HC Deb 22 March 1999 vol 328 cc12-3
11. Mr. Jeremy Corbyn (Islington, North)

What targets the UK's Trident submarine missiles are aimed at. [75975]

The Secretary of State for Defence (Mr. George Robertson)

As I have made it clear before, our Trident missiles are de-targeted.

Mr. Corbyn

If the missiles are not targeted at anyone, will the Secretary of State explain what they are for? Why is it necessary to spend billions of pounds on building and maintaining a nuclear submarine fleet when there is no enemy against which to target it, and when launching Trident would cause a global explosion and the extermination of most of the human race? Furthermore, many people think that the whole issue of nuclear weapons is fundamentally immoral and—within the terms of the International Court of Justice judgment of two years ago—illegal. Is it not time that we decommissioned them, took them out of service and cancelled the whole programme?

Mr. Robertson

My hon. Friend is perfectly entitled to take that point of view, but should always remember that he fought the previous general election on retaining Trident. A pledge to do so was in both the general election manifesto and the draft manifesto, which was endorsed by 95 per cent. of the Labour party. Insurance is the answer to his simple question about why we need the missiles—which, today, are de-targeted. In the future, neither we nor anyone else can tell what dangers will exist in an increasingly unstable world. That is why we have those missiles. My hon. Friend also says that a growing opinion holds that nuclear arms should be done away with and that they are illegal. I tell him that, at the weekend, in Newcastle, I attended a Labour party policy forum, at which only one question about nuclear weapons was asked. The party member said that we had not got enough of them, and that one submarine on patrol was not enough. No one demurred.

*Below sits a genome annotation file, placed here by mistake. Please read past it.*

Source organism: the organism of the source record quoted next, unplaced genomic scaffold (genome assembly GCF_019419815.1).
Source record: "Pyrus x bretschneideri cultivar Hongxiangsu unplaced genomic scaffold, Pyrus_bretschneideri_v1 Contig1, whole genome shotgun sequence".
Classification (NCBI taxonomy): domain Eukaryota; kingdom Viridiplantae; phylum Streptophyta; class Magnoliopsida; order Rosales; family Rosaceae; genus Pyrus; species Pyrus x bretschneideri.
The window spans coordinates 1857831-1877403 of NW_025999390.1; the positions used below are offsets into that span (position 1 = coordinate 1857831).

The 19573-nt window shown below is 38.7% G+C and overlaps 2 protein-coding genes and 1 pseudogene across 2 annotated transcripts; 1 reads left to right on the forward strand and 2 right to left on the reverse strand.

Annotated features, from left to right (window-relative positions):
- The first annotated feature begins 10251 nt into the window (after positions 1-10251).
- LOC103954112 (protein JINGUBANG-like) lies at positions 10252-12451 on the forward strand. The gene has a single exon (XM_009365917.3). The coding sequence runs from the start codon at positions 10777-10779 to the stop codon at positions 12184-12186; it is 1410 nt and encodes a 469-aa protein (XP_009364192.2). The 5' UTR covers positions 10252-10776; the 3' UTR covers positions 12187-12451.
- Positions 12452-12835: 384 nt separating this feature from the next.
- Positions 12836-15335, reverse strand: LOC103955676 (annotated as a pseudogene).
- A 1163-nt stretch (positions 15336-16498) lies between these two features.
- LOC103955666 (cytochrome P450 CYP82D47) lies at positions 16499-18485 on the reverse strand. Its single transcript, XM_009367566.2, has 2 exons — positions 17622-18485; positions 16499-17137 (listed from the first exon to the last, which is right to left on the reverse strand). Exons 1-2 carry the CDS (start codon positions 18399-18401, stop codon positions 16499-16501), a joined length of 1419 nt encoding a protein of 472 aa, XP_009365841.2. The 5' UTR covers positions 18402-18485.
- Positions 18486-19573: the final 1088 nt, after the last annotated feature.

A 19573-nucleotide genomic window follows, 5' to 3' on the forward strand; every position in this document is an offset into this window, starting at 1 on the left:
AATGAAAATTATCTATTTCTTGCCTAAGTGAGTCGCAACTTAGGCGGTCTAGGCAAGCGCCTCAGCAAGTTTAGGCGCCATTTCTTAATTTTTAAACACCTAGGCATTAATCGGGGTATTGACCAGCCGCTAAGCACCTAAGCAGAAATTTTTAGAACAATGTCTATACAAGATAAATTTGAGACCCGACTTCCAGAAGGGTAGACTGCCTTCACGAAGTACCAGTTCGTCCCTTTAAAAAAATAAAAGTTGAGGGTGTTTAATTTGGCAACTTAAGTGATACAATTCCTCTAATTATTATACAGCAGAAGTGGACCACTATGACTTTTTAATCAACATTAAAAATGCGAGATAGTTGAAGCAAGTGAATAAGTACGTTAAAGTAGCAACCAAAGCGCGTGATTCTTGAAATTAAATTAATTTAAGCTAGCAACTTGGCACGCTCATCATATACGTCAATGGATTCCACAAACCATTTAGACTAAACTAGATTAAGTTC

Miss Anne McIntosh (Vale of York)

Will the Secretary of State put my mind at rest? Is the hon. Member for Islington, North (Mr. Corbyn) a lone voice in the wilderness, or does the Labour party in government still insist on its campaign for nuclear disarmament?

Mr. Robertson

The hon. Lady clearly prepared that question in advance. She was therefore unaware of what I would say, and did not bother listening to my answer. The Labour party fought the general election on the basis that we would keep Trident. We are committed also to further reductions and to moving towards a world without nuclear weapons. We are fulfilling both those objectives in what we have said and in the proposals that we have made in the strategic defence review.